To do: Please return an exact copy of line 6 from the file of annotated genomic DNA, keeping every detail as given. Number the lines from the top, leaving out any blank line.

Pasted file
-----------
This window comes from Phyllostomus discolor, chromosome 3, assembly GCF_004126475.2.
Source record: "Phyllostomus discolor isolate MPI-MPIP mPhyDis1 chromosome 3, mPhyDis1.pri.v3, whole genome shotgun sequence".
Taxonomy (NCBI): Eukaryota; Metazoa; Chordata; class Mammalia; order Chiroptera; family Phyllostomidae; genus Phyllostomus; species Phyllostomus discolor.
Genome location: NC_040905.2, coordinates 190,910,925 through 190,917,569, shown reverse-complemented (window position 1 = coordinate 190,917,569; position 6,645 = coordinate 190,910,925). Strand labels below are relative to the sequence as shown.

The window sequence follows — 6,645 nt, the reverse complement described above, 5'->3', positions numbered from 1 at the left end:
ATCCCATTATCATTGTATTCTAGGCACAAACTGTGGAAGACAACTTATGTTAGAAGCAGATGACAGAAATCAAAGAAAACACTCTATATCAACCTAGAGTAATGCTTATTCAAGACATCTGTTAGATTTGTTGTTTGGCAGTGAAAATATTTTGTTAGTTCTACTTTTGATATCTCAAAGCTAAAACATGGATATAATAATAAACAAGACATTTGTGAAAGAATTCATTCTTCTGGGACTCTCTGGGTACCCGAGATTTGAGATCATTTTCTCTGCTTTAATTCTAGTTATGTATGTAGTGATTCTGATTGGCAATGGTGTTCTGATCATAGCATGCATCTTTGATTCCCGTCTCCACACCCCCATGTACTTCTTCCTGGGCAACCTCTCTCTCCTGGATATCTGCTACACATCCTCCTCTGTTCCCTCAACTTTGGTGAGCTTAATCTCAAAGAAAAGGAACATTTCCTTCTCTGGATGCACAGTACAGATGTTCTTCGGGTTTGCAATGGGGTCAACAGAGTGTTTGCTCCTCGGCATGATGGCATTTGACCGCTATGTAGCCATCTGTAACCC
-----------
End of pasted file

ATCCCATTATCATTGTATTCTAGGCACAAACTGTGGAAGACAACTTATGTTAGAAGCAGATGACAGAAATCAAAGAAAACACTCTATATCAACCTAGAGTAATGCTTATTCAAGACATCTGTTAGATTTGTTGTTTGGCAGTGAAAATATTTTGTTAGTTCTACTTTTGATATCTCAAAGCTAAAACATGGATATAATAATAAACAAGACATTTGTGAAAGAATTCATTCTTCTGGGACTCTCTGGGTACCCGAGATTTGAGATCATTTTCTCTGCTTTAATTCTAGTTATGTATGTAGTGATTCTGATTGGCAATGGTGTTCTGATCATAGCATGCATCTTTGATTCCCGTCTCCACACCCCCATGTACTTCTTCCTGGGCAACCTCTCTCTCCTGGATATCTGCTACACATCCTCCTCTGTTCCCTCAACTTTGGTGAGCTTAATCTCAAAGAAAAGGAACATTTCCTTCTCTGGATGCACAGTACAGATGTTCTTCGGGTTTGCAATGGGGTCAACAGAGTGTTTGCTCCTCGGCATGATGGCATTTGACCGCTATGTAGCCATCTGTAACCC